Updated: Mar 17, 2020
A couple of years ago I was invited by my friend, Dr. Rachel Gow, to be a guest at Magdalen-College at Oxford University. I fell in love with it. While I was there, I met more great people, including Dr. Alexander “Alex” Richardson and Prof. Michael Crawford. They invited me to be part of a research group that will trace the genealogy of people with dyslexia. When I found that out, I felt that I had died and gone to heaven. They’ve also invited me to be a Fellow of the Royal Society of Medicine, which I couldn’t believe. I was thrilled to receive both of these incredible opportunities.
I will be going back to Oxford for a week at the end of October, and can’t wait to be in the city again, and be part of a research project that has the potential to help a lot of us with learning differences.
I have always been an anglophile: somebody who loves all things English and is proud of their British roots, if they have any. To be clear, “Britain” refers to Great Britain which includes the countries of England, Scotland and Wales. On my father’s side I am mostly English, but also Welsh, German, and Scottish. On my mother’s side, I am mostly Irish, but also Welsh and Scottish.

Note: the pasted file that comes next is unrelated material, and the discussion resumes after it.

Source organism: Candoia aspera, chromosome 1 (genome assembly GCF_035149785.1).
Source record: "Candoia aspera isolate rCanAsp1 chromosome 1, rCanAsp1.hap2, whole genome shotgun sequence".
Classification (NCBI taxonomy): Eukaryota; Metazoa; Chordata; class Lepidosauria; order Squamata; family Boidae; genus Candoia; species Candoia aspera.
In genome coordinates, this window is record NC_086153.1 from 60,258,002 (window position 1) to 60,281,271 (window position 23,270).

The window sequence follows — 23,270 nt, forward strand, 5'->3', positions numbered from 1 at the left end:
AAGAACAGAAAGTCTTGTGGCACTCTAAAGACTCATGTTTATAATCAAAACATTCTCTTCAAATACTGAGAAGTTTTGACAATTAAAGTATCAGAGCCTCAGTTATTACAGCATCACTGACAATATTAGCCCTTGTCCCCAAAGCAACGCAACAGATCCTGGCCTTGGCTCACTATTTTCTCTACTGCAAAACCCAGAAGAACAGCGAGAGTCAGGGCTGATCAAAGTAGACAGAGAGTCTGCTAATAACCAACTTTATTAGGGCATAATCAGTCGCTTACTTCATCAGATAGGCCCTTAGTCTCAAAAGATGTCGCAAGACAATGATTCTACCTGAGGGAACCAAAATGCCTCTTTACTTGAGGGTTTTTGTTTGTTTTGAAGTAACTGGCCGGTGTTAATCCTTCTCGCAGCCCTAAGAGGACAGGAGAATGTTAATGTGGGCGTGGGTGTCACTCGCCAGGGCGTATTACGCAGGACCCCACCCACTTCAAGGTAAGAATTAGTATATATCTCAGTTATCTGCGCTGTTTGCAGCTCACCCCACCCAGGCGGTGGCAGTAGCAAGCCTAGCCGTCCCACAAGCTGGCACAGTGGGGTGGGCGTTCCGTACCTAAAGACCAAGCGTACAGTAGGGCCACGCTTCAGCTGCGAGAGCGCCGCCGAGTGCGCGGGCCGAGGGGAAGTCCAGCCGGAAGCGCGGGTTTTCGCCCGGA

Ever since I can remember, I have always loved England and the Brits in general. My dad did, too. Ever since I was about four years old or so, I would travel with my parents to England, Ireland and France, falling in love with each country with every visit. I am really proud of my English and British roots. If you want to find out more about the research I have done, you can find it here.
I have always wanted to know as much as I could about why I am the way I am, and genealogy has helped me find the answers to my questions. I have always loved England, not just because I love the culture, but also and especially because I know so much about my English heritage. It really is an honor to get to visit my ancestral home and help those with learning differences at the same time.